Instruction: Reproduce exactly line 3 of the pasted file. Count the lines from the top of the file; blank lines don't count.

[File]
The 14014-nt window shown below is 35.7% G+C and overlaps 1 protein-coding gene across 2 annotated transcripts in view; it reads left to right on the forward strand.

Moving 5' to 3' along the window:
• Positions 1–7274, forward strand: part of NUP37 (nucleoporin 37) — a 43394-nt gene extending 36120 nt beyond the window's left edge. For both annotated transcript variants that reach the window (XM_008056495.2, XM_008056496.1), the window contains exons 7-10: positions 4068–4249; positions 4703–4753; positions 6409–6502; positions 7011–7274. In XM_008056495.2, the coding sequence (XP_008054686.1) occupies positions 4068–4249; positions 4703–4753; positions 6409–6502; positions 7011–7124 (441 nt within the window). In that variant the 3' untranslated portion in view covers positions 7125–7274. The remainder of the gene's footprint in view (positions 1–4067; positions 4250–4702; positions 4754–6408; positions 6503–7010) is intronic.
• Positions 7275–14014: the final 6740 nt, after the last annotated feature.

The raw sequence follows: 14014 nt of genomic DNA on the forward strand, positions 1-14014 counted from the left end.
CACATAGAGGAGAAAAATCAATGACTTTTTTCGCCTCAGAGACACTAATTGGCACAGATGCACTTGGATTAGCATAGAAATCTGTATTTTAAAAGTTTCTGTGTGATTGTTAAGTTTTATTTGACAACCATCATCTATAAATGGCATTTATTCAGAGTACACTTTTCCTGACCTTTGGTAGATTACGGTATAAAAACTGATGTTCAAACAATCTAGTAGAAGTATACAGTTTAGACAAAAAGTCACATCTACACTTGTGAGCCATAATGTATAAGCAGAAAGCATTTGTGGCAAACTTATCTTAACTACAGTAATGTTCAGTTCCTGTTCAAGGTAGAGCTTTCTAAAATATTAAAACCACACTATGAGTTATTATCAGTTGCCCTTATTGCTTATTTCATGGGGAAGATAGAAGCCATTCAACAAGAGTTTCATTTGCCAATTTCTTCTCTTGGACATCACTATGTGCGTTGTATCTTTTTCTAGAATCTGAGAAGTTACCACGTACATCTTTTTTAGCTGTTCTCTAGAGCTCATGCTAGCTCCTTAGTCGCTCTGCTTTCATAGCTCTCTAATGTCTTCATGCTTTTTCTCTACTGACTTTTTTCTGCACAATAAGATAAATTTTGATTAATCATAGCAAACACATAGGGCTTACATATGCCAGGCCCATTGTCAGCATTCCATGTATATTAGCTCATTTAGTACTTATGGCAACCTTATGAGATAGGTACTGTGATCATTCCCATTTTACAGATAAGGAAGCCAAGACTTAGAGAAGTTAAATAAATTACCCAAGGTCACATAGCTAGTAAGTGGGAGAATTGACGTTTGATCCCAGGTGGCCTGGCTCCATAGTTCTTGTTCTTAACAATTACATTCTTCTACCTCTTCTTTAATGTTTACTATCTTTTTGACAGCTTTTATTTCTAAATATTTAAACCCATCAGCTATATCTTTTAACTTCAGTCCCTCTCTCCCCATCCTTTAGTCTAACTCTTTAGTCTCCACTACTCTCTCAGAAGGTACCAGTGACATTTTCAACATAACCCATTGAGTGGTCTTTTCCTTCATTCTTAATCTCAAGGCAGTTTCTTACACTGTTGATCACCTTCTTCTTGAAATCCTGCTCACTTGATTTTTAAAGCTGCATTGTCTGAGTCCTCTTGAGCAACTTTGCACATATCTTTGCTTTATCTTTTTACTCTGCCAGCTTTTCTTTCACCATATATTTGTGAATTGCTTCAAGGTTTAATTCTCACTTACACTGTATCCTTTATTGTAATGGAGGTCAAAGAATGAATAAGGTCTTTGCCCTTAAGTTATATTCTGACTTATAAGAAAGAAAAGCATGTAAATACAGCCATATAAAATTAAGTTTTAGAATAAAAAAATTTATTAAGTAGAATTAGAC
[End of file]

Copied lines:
• Positions 1–7274, forward strand: part of NUP37 (nucleoporin 37) — a 43394-nt gene extending 36120 nt beyond the window's left edge. For both annotated transcript variants that reach the window (XM_008056495.2, XM_008056496.1), the window contains exons 7-10: positions 4068–4249; positions 4703–4753; positions 6409–6502; positions 7011–7274. In XM_008056495.2, the coding sequence (XP_008054686.1) occupies positions 4068–4249; positions 4703–4753; positions 6409–6502; positions 7011–7124 (441 nt within the window). In that variant the 3' untranslated portion in view covers positions 7125–7274. The remainder of the gene's footprint in view (positions 1–4067; positions 4250–4702; positions 4754–6408; positions 6503–7010) is intronic.